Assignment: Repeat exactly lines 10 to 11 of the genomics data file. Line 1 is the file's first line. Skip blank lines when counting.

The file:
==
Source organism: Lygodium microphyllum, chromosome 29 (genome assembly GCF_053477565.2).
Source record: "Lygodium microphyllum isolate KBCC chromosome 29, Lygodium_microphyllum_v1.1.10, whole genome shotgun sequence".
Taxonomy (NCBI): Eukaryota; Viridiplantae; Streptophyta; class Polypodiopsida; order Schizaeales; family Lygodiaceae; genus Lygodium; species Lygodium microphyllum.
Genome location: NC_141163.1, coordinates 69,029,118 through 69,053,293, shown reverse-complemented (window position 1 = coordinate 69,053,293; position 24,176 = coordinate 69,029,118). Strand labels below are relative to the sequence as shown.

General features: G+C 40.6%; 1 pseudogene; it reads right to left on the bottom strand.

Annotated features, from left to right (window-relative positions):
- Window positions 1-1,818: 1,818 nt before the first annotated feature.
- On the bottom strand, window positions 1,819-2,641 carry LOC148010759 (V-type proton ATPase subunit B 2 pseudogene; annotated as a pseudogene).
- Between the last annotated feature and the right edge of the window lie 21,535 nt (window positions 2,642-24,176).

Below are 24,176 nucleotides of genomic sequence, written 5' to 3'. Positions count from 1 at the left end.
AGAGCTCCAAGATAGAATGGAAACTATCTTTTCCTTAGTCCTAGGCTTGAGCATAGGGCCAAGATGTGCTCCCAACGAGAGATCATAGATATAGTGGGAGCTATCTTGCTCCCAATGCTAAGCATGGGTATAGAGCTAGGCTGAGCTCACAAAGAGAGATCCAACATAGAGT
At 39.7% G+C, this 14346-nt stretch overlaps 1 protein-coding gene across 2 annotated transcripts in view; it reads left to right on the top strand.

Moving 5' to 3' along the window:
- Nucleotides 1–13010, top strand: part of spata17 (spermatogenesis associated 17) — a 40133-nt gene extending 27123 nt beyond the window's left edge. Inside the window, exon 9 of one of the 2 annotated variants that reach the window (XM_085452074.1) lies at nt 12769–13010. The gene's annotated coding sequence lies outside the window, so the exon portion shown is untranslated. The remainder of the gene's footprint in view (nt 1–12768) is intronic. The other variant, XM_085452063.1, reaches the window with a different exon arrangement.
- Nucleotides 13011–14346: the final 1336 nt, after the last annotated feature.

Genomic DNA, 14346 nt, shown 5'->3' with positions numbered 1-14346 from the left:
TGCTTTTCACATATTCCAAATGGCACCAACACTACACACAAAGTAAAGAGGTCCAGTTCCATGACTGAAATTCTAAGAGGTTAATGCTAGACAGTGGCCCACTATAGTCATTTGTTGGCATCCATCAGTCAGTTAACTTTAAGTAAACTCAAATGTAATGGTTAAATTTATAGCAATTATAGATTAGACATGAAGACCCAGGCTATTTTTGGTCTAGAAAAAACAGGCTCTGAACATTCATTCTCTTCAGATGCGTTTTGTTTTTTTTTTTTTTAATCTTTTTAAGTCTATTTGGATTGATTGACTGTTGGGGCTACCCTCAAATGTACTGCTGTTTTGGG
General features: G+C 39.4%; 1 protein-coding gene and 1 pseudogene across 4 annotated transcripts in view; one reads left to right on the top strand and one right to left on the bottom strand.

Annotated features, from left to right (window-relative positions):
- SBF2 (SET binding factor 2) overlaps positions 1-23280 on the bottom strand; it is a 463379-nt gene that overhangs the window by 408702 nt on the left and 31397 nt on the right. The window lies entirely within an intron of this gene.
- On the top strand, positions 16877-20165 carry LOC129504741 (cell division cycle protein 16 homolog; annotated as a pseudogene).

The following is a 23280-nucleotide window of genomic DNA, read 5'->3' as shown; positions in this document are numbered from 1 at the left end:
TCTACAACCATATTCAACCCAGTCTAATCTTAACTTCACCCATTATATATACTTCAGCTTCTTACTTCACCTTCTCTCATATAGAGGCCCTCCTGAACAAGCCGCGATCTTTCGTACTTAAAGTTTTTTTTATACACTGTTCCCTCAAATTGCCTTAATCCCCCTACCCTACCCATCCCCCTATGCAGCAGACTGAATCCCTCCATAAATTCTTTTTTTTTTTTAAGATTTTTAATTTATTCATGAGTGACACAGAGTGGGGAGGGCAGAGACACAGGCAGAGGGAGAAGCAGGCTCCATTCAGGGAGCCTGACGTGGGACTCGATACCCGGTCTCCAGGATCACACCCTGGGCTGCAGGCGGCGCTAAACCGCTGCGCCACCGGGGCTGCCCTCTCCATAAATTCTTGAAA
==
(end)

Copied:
Below are 24,176 nucleotides of genomic sequence, written 5' to 3'. Positions count from 1 at the left end.
AGAGCTCCAAGATAGAATGGAAACTATCTTTTCCTTAGTCCTAGGCTTGAGCATAGGGCCAAGATGTGCTCCCAACGAGAGATCATAGATATAGTGGGAGCTATCTTGCTCCCAATGCTAAGCATGGGTATAGAGCTAGGCTGAGCTCACAAAGAGAGATCCAACATAGAGT